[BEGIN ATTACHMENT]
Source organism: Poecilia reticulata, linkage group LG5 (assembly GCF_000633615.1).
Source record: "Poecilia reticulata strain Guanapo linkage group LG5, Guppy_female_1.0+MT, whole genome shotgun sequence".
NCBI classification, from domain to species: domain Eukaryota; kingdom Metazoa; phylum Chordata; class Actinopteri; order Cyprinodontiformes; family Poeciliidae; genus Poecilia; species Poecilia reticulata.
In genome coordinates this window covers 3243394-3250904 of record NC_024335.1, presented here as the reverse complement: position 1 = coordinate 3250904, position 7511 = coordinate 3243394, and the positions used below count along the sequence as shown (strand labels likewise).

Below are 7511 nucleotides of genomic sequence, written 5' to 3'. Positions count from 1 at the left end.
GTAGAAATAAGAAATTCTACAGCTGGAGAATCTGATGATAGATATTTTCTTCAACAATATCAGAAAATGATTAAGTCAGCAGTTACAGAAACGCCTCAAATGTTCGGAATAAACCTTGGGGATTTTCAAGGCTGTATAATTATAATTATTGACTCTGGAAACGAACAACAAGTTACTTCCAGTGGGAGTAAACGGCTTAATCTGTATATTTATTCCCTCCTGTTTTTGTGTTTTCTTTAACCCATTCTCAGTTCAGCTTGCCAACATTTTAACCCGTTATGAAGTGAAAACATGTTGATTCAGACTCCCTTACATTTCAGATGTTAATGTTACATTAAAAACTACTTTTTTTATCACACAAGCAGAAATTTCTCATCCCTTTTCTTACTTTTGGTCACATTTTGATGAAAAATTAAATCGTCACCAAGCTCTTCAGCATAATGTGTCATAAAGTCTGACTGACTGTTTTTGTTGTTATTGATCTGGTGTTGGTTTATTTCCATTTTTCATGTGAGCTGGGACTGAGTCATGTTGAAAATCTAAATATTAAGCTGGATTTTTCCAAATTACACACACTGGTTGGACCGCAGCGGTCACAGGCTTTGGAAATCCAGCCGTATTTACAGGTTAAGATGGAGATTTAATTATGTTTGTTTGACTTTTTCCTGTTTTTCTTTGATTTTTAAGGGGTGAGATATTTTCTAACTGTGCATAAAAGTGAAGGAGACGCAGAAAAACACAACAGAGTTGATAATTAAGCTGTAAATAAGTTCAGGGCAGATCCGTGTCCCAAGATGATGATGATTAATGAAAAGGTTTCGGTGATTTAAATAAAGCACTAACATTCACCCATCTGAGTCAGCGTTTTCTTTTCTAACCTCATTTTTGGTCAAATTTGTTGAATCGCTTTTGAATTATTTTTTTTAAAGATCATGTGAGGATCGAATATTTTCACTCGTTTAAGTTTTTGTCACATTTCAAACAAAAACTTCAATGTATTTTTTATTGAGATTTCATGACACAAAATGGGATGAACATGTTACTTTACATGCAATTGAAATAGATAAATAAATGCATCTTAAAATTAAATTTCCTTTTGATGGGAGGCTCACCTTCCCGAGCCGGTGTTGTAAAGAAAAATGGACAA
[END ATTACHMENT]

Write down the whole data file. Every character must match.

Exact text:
Source organism: Poecilia reticulata, linkage group LG5 (assembly GCF_000633615.1).
Source record: "Poecilia reticulata strain Guanapo linkage group LG5, Guppy_female_1.0+MT, whole genome shotgun sequence".
NCBI classification, from domain to species: domain Eukaryota; kingdom Metazoa; phylum Chordata; class Actinopteri; order Cyprinodontiformes; family Poeciliidae; genus Poecilia; species Poecilia reticulata.
In genome coordinates this window covers 3243394-3250904 of record NC_024335.1, presented here as the reverse complement: position 1 = coordinate 3250904, position 7511 = coordinate 3243394, and the positions used below count along the sequence as shown (strand labels likewise).

Below are 7511 nucleotides of genomic sequence, written 5' to 3'. Positions count from 1 at the left end.
GTAGAAATAAGAAATTCTACAGCTGGAGAATCTGATGATAGATATTTTCTTCAACAATATCAGAAAATGATTAAGTCAGCAGTTACAGAAACGCCTCAAATGTTCGGAATAAACCTTGGGGATTTTCAAGGCTGTATAATTATAATTATTGACTCTGGAAACGAACAACAAGTTACTTCCAGTGGGAGTAAACGGCTTAATCTGTATATTTATTCCCTCCTGTTTTTGTGTTTTCTTTAACCCATTCTCAGTTCAGCTTGCCAACATTTTAACCCGTTATGAAGTGAAAACATGTTGATTCAGACTCCCTTACATTTCAGATGTTAATGTTACATTAAAAACTACTTTTTTTATCACACAAGCAGAAATTTCTCATCCCTTTTCTTACTTTTGGTCACATTTTGATGAAAAATTAAATCGTCACCAAGCTCTTCAGCATAATGTGTCATAAAGTCTGACTGACTGTTTTTGTTGTTATTGATCTGGTGTTGGTTTATTTCCATTTTTCATGTGAGCTGGGACTGAGTCATGTTGAAAATCTAAATATTAAGCTGGATTTTTCCAAATTACACACACTGGTTGGACCGCAGCGGTCACAGGCTTTGGAAATCCAGCCGTATTTACAGGTTAAGATGGAGATTTAATTATGTTTGTTTGACTTTTTCCTGTTTTTCTTTGATTTTTAAGGGGTGAGATATTTTCTAACTGTGCATAAAAGTGAAGGAGACGCAGAAAAACACAACAGAGTTGATAATTAAGCTGTAAATAAGTTCAGGGCAGATCCGTGTCCCAAGATGATGATGATTAATGAAAAGGTTTCGGTGATTTAAATAAAGCACTAACATTCACCCATCTGAGTCAGCGTTTTCTTTTCTAACCTCATTTTTGGTCAAATTTGTTGAATCGCTTTTGAATTATTTTTTTTAAAGATCATGTGAGGATCGAATATTTTCACTCGTTTAAGTTTTTGTCACATTTCAAACAAAAACTTCAATGTATTTTTTATTGAGATTTCATGACACAAAATGGGATGAACATGTTACTTTACATGCAATTGAAATAGATAAATAAATGCATCTTAAAATTAAATTTCCTTTTGATGGGAGGCTCACCTTCCCGAGCCGGTGTTGTAAAGAAAAATGGACAA